Fair Work amendment bills draw franchising fire


Fair Work amendment bills draw franchising fire

The new Fair Work amendment bills will discourage investment in franchise businesses, industry leaders warn.


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Franchising will be discouraged by the new Fair Work amendment bills, say industry leaders but other aspects of the reforms are welcome.

Industry leaders have warned that investment in franchise businesses could be discouraged following the introduction of the Fair Work Amendment (Protecting Vulnerable Workers) Bill 2017.

“While we strongly support measures that would protect vulnerable workers, the impacts of this Bill need to be thoroughly analysed before it is passed by Parliament,” Innes Willox, chief executive of the Australian Industry Group said.

The AI Group argued that making franchisors liable for breaches of workplace law by franchisees, which are separate businesses, could lead to:
  • major international franchise operators being discouraged from making new investments in Australia
  • franchisors restructuring their businesses and terminating their relationships with franchisees
  • franchisors establishing extensive auditing, training, common payroll and other systems to ensure compliance by franchisees, with the substantial cost of this passed on to franchisees. In some circumstances this could lead to franchisee businesses no longer being viable.
“Franchising is growing rapidly in Australia. This business model enables thousands of people to establish their own small businesses, and employ many thousands of other Australians. It is important not to put a handbrake on business and employment growth,” Wilcox said, adding that the existing s550 accessorial liability provisions of the Fair Work Act have been held to apply to franchisors.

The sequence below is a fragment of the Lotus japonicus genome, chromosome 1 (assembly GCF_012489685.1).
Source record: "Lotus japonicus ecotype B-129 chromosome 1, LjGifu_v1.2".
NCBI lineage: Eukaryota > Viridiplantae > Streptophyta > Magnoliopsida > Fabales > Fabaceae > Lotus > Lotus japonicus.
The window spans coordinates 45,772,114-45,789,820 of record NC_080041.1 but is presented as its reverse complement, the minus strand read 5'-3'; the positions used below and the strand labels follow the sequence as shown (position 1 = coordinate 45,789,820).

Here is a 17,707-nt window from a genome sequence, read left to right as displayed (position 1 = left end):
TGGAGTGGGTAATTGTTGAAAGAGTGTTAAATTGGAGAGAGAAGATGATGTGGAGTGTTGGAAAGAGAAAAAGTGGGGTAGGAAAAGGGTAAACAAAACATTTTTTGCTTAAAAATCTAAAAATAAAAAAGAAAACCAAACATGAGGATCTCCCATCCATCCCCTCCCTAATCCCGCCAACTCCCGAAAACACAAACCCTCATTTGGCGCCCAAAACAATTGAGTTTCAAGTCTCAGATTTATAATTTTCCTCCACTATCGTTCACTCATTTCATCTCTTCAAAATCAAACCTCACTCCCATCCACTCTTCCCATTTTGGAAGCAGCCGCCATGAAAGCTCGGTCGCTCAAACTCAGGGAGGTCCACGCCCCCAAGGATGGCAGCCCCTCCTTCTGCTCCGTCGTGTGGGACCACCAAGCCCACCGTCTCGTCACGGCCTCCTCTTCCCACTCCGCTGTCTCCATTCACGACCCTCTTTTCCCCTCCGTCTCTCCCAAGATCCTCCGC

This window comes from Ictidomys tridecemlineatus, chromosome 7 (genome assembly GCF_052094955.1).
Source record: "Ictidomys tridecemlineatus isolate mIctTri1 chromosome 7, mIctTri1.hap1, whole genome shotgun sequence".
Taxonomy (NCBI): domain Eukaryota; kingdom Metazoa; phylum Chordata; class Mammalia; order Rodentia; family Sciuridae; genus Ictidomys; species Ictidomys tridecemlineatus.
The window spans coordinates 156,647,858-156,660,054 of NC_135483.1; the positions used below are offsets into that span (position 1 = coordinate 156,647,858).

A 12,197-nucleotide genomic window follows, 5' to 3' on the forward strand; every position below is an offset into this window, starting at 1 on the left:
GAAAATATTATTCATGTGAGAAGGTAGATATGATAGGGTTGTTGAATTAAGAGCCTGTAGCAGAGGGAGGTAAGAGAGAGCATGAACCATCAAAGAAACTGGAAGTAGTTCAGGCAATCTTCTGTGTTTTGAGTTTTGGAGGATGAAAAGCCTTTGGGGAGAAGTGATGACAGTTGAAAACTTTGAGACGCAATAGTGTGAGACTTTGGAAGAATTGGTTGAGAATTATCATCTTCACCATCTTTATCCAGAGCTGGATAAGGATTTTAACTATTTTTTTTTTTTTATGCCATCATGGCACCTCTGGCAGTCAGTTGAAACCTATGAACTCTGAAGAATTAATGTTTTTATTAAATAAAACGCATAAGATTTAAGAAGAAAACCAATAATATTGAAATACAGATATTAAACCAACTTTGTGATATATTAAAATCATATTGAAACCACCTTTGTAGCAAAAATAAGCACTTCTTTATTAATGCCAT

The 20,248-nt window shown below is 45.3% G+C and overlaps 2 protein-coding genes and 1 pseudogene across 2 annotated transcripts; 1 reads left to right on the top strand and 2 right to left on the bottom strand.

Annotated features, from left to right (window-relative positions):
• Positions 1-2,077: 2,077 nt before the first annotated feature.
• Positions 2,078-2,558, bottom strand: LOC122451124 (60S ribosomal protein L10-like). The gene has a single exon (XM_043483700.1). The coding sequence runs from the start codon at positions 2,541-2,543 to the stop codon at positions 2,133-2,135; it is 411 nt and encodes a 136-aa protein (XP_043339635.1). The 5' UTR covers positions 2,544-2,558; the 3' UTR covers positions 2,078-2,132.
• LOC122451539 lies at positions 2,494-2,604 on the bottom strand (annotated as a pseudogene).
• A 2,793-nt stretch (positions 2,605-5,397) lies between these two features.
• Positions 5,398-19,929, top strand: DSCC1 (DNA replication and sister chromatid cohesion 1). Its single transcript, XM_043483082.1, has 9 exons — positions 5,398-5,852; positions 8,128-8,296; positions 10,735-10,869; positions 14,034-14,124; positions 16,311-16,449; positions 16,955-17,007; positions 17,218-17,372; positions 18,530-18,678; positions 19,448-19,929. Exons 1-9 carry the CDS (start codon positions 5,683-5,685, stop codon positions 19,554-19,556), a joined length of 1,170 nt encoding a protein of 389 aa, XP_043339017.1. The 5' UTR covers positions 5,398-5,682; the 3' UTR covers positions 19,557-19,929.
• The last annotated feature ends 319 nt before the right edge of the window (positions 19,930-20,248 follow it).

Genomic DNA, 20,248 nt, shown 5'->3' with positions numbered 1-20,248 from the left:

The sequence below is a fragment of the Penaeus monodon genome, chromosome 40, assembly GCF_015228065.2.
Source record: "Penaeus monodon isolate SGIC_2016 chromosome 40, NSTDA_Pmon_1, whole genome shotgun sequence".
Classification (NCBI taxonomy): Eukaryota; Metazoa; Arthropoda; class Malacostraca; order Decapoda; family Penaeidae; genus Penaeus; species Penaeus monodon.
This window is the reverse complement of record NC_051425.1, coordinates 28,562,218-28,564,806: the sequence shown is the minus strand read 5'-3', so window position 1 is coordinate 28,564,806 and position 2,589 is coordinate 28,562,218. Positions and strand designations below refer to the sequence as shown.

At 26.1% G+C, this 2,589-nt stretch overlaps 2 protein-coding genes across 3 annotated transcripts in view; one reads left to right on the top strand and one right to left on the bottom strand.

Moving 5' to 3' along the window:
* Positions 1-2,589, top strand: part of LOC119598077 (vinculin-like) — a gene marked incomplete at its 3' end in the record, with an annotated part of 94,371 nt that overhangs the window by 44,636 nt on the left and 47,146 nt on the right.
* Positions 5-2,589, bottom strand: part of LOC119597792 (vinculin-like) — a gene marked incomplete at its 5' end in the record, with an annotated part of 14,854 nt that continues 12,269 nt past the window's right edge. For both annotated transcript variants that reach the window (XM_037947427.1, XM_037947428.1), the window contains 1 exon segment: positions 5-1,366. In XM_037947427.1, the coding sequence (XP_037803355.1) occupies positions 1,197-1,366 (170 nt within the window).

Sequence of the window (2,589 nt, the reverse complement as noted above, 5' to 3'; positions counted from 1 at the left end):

“AI Group is not convinced that the franchisor responsibility provisions of the Bill are necessary or appropriate,” he said.

Meanwhile, the Business Council of Australia stated that it was broadly supportive of efforts to tackle worker exploitation adding that “this sort of behaviour cannot and should not be tolerated in the modern workplace”.

It also supported the Fair Work Amendment (Repeal of the 4 Yearly reviews and Other Measures Bill) 2017 as making “common sense changes”. It also welcomed the clauses that would relax the treatment of minor technical errors made during enterprise bargaining.
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